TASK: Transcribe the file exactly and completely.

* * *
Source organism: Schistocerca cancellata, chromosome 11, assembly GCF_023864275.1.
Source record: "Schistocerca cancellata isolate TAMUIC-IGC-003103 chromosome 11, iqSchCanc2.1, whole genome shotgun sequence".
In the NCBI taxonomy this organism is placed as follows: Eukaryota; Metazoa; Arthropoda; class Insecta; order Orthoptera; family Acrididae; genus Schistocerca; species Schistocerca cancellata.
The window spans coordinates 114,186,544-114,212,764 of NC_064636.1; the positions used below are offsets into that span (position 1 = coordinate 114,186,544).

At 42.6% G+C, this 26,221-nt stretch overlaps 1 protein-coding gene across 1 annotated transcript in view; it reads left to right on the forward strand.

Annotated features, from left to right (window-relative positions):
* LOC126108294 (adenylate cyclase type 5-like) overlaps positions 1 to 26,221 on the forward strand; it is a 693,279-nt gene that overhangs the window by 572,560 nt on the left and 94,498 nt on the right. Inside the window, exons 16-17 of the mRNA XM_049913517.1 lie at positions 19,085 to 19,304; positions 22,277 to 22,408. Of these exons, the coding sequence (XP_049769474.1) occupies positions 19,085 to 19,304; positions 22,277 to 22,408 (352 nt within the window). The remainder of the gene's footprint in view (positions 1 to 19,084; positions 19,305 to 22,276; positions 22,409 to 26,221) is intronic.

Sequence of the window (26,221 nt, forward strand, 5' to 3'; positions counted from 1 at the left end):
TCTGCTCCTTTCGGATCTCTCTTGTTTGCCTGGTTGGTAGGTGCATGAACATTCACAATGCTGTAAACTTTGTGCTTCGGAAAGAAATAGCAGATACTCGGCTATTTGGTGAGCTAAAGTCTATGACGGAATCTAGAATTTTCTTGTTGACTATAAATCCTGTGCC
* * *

Source organism: Schistocerca cancellata, chromosome 11, assembly GCF_023864275.1.
Source record: "Schistocerca cancellata isolate TAMUIC-IGC-003103 chromosome 11, iqSchCanc2.1, whole genome shotgun sequence".
In the NCBI taxonomy this organism is placed as follows: Eukaryota; Metazoa; Arthropoda; class Insecta; order Orthoptera; family Acrididae; genus Schistocerca; species Schistocerca cancellata.
The window spans coordinates 114,186,544-114,212,764 of NC_064636.1; the positions used below are offsets into that span (position 1 = coordinate 114,186,544).

At 42.6% G+C, this 26,221-nt stretch overlaps 1 protein-coding gene across 1 annotated transcript in view; it reads left to right on the forward strand.

Annotated features, from left to right (window-relative positions):
* LOC126108294 (adenylate cyclase type 5-like) overlaps positions 1 to 26,221 on the forward strand; it is a 693,279-nt gene that overhangs the window by 572,560 nt on the left and 94,498 nt on the right. Inside the window, exons 16-17 of the mRNA XM_049913517.1 lie at positions 19,085 to 19,304; positions 22,277 to 22,408. Of these exons, the coding sequence (XP_049769474.1) occupies positions 19,085 to 19,304; positions 22,277 to 22,408 (352 nt within the window). The remainder of the gene's footprint in view (positions 1 to 19,084; positions 19,305 to 22,276; positions 22,409 to 26,221) is intronic.

Sequence of the window (26,221 nt, forward strand, 5' to 3'; positions counted from 1 at the left end):
TCTGCTCCTTTCGGATCTCTCTTGTTTGCCTGGTTGGTAGGTGCATGAACATTCACAATGCTGTAAACTTTGTGCTTCGGAAAGAAATAGCAGATACTCGGCTATTTGGTGAGCTAAAGTCTATGACGGAATCTAGAATTTTCTTGTTGACTATAAATCCTGTGCC